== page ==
Charley Smith, the new chairman of the National Automobile Dealers Assn., says auto makers see themselves as marketing experts and dealers as their agents, “but that's not how we see ourselves.”
Instead, the New Mexican dealer says in his inauguration speech, “We see ourselves as entrepreneurs, smart risk takers, American success stories.
“Manufacturers say that building cars is not a simple process. I agree. But selling cars in 2004 is not a simple process either. Factories would be very wise to let us do what we do best.”
He urges strengthening dealer-manufacturer relations through “more communication and better communication.”
Smith also urges dealers to:
Get to know their local political officeholders. “Every phone call you make to your representatives, every letter you write to your senators, every handshake you extend to your local officials — it all helps.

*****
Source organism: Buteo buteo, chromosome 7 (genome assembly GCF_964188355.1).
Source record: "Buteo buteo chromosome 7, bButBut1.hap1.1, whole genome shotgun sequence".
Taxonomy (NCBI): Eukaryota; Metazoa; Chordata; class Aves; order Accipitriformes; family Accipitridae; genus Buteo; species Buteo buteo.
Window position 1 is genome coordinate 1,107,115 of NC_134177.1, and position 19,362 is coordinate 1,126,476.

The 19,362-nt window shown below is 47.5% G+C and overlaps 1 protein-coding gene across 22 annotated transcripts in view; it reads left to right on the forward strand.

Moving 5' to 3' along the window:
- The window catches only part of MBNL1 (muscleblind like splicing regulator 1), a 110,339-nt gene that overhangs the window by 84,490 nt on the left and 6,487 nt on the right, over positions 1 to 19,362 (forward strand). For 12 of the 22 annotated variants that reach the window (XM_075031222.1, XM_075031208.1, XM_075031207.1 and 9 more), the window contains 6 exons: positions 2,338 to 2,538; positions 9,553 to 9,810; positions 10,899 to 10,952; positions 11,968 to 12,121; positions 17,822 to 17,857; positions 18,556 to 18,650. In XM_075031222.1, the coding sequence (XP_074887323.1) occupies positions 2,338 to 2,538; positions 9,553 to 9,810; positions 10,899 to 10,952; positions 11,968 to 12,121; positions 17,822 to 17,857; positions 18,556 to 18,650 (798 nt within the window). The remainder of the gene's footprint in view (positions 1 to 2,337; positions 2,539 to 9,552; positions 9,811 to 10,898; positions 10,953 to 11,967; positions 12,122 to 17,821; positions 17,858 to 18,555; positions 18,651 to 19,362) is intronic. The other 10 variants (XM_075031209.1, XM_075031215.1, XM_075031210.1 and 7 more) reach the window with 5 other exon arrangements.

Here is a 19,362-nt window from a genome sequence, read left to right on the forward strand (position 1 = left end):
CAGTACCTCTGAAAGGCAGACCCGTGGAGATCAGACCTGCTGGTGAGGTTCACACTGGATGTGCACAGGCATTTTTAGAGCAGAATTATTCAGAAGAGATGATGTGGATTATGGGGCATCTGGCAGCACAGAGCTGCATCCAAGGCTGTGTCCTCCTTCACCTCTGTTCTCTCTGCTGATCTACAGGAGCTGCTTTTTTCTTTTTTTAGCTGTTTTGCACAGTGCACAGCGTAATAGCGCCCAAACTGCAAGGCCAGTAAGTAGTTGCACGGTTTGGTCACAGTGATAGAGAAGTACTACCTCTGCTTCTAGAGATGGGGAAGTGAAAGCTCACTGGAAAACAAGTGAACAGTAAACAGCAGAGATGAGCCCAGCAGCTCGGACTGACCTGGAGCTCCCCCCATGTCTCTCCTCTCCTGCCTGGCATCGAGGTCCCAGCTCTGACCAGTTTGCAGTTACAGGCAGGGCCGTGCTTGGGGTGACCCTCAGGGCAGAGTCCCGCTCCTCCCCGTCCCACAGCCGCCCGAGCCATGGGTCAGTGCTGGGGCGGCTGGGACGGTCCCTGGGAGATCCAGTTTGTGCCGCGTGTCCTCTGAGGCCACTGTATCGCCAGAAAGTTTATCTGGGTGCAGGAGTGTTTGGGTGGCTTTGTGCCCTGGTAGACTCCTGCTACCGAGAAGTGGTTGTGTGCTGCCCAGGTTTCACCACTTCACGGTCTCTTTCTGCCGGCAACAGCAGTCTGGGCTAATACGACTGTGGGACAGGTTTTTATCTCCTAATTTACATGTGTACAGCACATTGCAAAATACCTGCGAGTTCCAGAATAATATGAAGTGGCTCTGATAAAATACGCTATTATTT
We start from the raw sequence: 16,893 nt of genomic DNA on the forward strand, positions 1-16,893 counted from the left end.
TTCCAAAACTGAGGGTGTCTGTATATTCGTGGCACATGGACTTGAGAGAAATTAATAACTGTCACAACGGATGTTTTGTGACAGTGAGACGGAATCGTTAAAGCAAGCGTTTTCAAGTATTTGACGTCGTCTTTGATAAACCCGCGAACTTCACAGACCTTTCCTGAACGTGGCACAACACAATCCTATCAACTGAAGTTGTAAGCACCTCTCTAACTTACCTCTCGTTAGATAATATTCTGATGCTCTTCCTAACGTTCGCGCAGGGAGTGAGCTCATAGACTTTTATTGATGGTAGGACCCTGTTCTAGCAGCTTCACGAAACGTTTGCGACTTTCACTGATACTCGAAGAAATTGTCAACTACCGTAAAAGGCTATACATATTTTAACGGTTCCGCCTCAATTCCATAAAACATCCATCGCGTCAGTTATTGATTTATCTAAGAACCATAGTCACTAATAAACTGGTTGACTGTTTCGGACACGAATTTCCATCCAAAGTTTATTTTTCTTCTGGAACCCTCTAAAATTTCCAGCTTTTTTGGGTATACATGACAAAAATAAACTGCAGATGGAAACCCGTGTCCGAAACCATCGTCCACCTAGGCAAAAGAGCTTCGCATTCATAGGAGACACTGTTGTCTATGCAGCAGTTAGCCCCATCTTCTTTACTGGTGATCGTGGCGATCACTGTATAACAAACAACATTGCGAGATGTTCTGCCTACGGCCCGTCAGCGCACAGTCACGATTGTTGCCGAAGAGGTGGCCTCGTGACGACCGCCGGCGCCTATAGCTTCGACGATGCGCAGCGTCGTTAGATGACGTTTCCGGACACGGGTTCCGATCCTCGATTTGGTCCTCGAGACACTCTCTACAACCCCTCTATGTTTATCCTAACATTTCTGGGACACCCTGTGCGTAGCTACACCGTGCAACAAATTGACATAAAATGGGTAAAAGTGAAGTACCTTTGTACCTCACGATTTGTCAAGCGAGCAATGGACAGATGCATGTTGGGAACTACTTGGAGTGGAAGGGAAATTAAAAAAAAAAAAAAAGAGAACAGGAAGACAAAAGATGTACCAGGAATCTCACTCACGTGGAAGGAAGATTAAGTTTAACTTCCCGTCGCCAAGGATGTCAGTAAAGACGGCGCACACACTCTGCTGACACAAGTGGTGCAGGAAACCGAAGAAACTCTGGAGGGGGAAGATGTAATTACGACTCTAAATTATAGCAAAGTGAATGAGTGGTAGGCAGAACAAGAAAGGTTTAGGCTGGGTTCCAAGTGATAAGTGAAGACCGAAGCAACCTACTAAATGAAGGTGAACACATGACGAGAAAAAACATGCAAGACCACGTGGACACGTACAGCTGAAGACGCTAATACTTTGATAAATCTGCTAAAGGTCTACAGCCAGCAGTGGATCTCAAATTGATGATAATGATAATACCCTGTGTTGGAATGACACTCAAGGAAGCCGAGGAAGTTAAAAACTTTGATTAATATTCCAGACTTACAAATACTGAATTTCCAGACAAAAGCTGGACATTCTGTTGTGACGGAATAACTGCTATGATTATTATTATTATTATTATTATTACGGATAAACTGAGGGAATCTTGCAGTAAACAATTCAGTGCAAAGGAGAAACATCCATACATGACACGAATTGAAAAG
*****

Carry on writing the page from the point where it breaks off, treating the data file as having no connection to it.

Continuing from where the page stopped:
Foster good customer relationships through, among other things, a greater transparency of dealer-assisted financing. “We have helped provide millions of car loans to people who otherwise might not have been able to purchase a car. We will continue to provide convenient and competitive financing.”
Become more active in their communities. “With tighter budgets, local communities count on us more than ever.”
Develop partnerships with schools and tout career opportunities at dealerships. “If we don't take an active role in the education of our future workforce, who will?”
Smith recalls that, at one of the first NADA conventions he attended, an auto executive said auto makers were in it for the long term and dealers for the short term.
“I remember thinking this must have been comforting for Studebaker, Desoto and Packard dealers.
“We hope manufacturers are in it for the long haul, but let me also say many dealers have been around a long time as well.”